In October 2007 it was announced by Tim Rice that a concert version of Chess would be staged at the Royal Albert Hall in London on Tuesday 13th May 2008, 22 years almost to the day after the West End production had opened at the Prince Edward theatre (14th May 1986). At this point no casting details were available, but the announcement was received with great excitement by fans of Chess and musicals in general. Who would take the lead roles? Whoever they proved to be it was reasonable to assume they would be names from the world of musical theatre so a unique event was anticipated by all.
Tickets began to sell fast, but began to sell even faster once cast details started to filter through. Soon a second date was added. Many hoped it would be the 14th May, so that one of the concerts would exactly match the opening date of the original, but scheduling made this impossible, so the 12th was added and began to sell as quickly as the 13th. People wanted to see this event twice, so there was no shortage of egger purchasers for these additional tickets.
Any tickets that had remained unsold by the time the final casting details were announced did not remain unsold for long. Chess was going to be a sold out event, with an amazing cast with names from the musical and pop world lined up to provide varied and exciting renditions of the now legendary songs.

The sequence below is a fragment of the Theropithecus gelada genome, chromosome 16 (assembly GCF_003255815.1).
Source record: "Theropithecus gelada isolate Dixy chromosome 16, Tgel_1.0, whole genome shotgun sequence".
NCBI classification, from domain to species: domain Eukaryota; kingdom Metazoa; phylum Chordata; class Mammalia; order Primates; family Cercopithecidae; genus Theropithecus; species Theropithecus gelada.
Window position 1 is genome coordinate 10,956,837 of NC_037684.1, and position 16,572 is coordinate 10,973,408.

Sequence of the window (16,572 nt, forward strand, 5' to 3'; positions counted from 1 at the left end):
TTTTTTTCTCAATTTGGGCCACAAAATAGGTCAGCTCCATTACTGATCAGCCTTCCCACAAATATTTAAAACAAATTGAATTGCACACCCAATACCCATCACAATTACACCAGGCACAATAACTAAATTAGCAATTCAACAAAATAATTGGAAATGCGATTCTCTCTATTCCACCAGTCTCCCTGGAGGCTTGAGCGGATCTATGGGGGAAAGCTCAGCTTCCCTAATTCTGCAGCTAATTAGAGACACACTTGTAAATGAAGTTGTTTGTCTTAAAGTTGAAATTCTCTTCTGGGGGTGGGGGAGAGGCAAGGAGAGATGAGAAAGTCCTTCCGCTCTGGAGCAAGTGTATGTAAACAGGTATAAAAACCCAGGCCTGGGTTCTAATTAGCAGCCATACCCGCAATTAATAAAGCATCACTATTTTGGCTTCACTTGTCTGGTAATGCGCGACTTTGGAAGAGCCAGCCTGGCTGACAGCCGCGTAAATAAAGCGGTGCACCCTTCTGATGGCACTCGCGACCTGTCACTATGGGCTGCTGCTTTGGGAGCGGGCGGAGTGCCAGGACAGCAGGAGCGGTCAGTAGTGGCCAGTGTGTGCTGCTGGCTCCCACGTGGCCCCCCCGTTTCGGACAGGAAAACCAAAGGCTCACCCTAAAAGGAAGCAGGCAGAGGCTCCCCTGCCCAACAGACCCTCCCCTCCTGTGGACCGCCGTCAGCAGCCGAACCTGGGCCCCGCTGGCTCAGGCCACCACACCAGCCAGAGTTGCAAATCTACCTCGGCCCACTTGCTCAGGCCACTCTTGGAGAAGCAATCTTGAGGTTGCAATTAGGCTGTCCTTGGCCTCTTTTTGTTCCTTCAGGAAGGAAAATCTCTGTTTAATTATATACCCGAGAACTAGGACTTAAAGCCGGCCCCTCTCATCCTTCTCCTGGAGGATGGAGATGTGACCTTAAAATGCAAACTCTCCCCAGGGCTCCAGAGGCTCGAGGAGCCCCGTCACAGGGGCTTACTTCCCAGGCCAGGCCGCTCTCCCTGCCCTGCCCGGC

The part of Florence was to be played by Broadway and West End star of Wicked, Idina Menzel. Anatoly by top-selling US recording artiste Josh Groban. Freddie by Adam Pascal. Svetlana by West End star of Wicked and We Will Rock You, Kerry Ellis. Walter by Clarke Peters. Molokov by David Bedella and The Arbiter by Wet Wet Wet Singer and West End star Marti Pellow. Cantabile were to provide the voices for the embassy officials. They would all be backed by the 100 members of the West End Chorus and the City of London Philharmonic, with Stephen Disley on the great Royal Albert Hall organ.
The concerts were to be recorded for broadcast on American television and for future release on both DVD and CD.
Chess unlike almost any other modern musical had been presented in numerous considerably different versions throughout the world over the 22 years since it had first opened in London. Tim Rice had long wanted to establish a definitive version of the show and this he hoped would be his chance to do so. By returning to his original work, the 1984 concept album, he and director Hugh Wooldridge began to make small adjustments to the published scripts, which had of course been expanded and altered from the original for both the London and Broadway productions.